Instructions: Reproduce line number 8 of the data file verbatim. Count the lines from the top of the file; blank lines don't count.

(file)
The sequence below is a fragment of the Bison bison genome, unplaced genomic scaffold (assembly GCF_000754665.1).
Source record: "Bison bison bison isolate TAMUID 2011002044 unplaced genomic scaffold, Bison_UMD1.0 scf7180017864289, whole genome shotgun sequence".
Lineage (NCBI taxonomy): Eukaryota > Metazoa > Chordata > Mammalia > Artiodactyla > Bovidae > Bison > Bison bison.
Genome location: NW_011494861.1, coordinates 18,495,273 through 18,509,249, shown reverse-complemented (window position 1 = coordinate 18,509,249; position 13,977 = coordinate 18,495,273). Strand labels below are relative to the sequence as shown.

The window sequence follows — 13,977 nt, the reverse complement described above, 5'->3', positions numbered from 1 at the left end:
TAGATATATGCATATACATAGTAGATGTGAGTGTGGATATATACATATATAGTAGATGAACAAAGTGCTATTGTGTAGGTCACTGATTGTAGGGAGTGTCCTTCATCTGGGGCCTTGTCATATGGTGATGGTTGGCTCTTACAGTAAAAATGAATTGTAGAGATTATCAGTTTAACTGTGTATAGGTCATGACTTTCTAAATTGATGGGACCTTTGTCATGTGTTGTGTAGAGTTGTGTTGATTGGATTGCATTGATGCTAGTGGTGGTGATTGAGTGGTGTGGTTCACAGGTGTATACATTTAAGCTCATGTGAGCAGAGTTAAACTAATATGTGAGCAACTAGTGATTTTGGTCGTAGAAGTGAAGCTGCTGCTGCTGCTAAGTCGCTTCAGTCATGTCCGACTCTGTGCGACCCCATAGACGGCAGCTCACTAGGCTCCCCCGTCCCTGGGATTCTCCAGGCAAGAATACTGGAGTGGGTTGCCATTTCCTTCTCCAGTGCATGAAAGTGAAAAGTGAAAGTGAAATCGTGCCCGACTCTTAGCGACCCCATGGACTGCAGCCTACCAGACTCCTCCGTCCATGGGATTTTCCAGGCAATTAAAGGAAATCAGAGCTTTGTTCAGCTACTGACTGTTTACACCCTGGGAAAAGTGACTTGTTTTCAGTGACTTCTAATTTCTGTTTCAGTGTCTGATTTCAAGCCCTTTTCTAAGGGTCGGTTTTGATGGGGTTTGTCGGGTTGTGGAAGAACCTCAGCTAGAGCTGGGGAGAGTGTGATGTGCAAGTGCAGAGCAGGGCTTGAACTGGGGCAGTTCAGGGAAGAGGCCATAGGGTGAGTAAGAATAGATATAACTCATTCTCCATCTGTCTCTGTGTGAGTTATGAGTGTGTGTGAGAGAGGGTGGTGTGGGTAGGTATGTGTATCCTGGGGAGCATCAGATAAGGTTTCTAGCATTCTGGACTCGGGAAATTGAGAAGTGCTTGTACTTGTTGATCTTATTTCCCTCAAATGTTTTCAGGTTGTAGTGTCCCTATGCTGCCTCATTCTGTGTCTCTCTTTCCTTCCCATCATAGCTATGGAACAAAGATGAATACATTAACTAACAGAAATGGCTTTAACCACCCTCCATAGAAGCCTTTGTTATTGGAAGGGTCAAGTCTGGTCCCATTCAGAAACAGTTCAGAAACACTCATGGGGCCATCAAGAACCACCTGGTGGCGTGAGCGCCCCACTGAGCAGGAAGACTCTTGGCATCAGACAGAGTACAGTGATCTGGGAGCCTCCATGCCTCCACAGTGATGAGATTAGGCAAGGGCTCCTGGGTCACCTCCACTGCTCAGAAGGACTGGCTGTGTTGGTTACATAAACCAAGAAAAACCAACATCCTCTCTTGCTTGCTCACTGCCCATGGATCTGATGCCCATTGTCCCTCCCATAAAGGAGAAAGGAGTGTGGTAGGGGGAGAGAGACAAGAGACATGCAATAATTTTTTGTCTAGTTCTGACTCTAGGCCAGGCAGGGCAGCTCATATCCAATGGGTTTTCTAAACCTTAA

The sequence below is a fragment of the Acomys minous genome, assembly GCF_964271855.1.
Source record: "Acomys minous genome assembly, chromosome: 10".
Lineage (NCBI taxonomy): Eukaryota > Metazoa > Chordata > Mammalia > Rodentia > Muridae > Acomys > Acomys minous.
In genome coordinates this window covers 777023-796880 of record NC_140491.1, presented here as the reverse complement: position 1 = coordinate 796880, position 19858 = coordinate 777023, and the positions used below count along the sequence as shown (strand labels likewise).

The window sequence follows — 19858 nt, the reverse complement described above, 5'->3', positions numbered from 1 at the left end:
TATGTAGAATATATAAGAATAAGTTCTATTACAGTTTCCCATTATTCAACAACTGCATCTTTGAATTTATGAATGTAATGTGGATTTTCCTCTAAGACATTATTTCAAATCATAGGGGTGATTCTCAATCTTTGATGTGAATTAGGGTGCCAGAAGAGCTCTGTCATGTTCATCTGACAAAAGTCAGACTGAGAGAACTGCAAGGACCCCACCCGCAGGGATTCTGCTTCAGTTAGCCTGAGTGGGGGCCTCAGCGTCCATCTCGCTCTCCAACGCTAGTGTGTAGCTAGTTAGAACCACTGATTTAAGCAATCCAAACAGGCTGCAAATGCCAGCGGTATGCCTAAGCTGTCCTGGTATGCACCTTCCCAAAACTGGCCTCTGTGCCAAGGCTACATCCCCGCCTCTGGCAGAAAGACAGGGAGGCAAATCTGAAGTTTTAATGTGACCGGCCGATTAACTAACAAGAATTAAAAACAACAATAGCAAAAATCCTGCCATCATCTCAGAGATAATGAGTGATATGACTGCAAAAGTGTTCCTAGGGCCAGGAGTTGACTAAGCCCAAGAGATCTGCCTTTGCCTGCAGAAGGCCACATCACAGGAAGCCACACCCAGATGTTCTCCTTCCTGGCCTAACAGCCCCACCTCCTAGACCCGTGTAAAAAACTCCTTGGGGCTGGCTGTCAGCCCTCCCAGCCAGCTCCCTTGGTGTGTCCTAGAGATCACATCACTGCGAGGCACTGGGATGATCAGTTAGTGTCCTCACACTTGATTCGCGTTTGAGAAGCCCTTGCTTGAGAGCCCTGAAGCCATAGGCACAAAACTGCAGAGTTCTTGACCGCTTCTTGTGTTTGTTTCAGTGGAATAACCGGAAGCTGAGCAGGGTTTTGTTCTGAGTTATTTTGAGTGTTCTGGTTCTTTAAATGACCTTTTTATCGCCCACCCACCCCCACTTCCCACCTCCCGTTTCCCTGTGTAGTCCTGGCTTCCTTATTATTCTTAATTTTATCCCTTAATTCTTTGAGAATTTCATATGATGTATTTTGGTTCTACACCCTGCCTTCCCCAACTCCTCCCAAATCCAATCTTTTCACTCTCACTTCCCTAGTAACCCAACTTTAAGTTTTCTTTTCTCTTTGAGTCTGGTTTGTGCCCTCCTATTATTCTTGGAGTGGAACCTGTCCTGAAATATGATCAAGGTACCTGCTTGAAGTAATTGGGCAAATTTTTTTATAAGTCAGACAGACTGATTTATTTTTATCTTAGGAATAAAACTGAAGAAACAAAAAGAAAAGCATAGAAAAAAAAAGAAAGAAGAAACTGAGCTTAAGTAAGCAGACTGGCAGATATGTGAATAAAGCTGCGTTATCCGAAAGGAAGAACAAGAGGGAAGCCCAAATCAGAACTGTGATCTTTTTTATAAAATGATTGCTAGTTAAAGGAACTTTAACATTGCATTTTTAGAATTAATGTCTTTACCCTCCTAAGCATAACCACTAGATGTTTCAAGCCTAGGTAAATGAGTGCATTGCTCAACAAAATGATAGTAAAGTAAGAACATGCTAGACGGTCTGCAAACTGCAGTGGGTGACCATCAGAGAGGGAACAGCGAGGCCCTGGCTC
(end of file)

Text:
Source record: "Acomys minous genome assembly, chromosome: 10".